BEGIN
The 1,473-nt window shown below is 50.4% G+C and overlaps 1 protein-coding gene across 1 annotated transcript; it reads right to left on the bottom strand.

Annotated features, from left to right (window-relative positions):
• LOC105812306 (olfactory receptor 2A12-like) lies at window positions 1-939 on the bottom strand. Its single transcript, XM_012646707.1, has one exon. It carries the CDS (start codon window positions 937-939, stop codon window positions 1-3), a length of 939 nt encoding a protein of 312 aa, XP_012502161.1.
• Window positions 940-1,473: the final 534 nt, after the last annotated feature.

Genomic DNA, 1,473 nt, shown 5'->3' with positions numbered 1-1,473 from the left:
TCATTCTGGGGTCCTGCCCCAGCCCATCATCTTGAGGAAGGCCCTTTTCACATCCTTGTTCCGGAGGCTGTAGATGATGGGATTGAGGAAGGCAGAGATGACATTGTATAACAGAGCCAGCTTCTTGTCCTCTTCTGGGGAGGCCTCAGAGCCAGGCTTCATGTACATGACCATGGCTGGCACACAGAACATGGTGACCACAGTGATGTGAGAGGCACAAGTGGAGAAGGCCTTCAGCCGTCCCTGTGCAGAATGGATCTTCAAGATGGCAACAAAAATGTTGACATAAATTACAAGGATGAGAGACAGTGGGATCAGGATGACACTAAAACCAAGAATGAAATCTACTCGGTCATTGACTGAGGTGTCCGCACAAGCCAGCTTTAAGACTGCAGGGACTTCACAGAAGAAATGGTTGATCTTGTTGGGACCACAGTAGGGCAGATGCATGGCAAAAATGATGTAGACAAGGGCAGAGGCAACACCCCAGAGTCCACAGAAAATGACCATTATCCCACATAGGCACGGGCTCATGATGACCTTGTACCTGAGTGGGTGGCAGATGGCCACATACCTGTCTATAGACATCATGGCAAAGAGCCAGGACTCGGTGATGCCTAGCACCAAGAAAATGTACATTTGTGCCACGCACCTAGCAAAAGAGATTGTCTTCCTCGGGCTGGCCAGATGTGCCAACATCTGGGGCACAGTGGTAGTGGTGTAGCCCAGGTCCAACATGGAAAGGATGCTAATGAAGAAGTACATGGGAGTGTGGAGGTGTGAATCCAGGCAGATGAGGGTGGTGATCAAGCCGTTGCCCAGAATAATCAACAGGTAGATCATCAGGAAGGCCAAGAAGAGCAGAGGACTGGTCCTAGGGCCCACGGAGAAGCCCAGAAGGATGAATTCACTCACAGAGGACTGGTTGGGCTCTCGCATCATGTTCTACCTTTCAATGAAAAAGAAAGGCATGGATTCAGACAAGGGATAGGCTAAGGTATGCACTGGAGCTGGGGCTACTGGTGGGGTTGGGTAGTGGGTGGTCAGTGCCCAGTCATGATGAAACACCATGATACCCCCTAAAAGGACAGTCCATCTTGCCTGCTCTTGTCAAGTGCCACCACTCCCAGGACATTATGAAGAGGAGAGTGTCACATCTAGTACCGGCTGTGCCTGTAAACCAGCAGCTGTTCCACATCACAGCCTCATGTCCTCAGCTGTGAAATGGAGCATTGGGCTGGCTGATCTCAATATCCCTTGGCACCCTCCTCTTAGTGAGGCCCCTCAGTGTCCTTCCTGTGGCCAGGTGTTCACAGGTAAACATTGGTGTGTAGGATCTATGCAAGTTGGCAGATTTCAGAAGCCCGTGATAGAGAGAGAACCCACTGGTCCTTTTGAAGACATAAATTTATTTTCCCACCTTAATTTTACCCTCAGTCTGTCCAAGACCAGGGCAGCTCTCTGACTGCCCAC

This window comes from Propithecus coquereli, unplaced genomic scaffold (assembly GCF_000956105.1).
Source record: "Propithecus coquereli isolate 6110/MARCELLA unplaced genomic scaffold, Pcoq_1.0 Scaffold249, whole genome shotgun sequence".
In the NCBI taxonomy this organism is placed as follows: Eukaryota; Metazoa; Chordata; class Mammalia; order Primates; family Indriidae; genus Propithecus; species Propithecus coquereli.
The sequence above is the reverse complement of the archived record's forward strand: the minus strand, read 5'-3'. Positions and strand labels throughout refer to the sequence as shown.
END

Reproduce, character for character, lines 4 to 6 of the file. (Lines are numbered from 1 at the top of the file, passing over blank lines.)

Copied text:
• Window positions 940-1,473: the final 534 nt, after the last annotated feature.

Genomic DNA, 1,473 nt, shown 5'->3' with positions numbered 1-1,473 from the left:
TCATTCTGGGGTCCTGCCCCAGCCCATCATCTTGAGGAAGGCCCTTTTCACATCCTTGTTCCGGAGGCTGTAGATGATGGGATTGAGGAAGGCAGAGATGACATTGTATAACAGAGCCAGCTTCTTGTCCTCTTCTGGGGAGGCCTCAGAGCCAGGCTTCATGTACATGACCATGGCTGGCACACAGAACATGGTGACCACAGTGATGTGAGAGGCACAAGTGGAGAAGGCCTTCAGCCGTCCCTGTGCAGAATGGATCTTCAAGATGGCAACAAAAATGTTGACATAAATTACAAGGATGAGAGACAGTGGGATCAGGATGACACTAAAACCAAGAATGAAATCTACTCGGTCATTGACTGAGGTGTCCGCACAAGCCAGCTTTAAGACTGCAGGGACTTCACAGAAGAAATGGTTGATCTTGTTGGGACCACAGTAGGGCAGATGCATGGCAAAAATGATGTAGACAAGGGCAGAGGCAACACCCCAGAGTCCACAGAAAATGACCATTATCCCACATAGGCACGGGCTCATGATGACCTTGTACCTGAGTGGGTGGCAGATGGCCACATACCTGTCTATAGACATCATGGCAAAGAGCCAGGACTCGGTGATGCCTAGCACCAAGAAAATGTACATTTGTGCCACGCACCTAGCAAAAGAGATTGTCTTCCTCGGGCTGGCCAGATGTGCCAACATCTGGGGCACAGTGGTAGTGGTGTAGCCCAGGTCCAACATGGAAAGGATGCTAATGAAGAAGTACATGGGAGTGTGGAGGTGTGAATCCAGGCAGATGAGGGTGGTGATCAAGCCGTTGCCCAGAATAATCAACAGGTAGATCATCAGGAAGGCCAAGAAGAGCAGAGGACTGGTCCTAGGGCCCACGGAGAAGCCCAGAAGGATGAATTCACTCACAGAGGACTGGTTGGGCTCTCGCATCATGTTCTACCTTTCAATGAAAAAGAAAGGCATGGATTCAGACAAGGGATAGGCTAAGGTATGCACTGGAGCTGGGGCTACTGGTGGGGTTGGGTAGTGGGTGGTCAGTGCCCAGTCATGATGAAACACCATGATACCCCCTAAAAGGACAGTCCATCTTGCCTGCTCTTGTCAAGTGCCACCACTCCCAGGACATTATGAAGAGGAGAGTGTCACATCTAGTACCGGCTGTGCCTGTAAACCAGCAGCTGTTCCACATCACAGCCTCATGTCCTCAGCTGTGAAATGGAGCATTGGGCTGGCTGATCTCAATATCCCTTGGCACCCTCCTCTTAGTGAGGCCCCTCAGTGTCCTTCCTGTGGCCAGGTGTTCACAGGTAAACATTGGTGTGTAGGATCTATGCAAGTTGGCAGATTTCAGAAGCCCGTGATAGAGAGAGAACCCACTGGTCCTTTTGAAGACATAAATTTATTTTCCCACCTTAATTTTACCCTCAGTCTGTCCAAGACCAGGGCAGCTCTCTGACTGCCCAC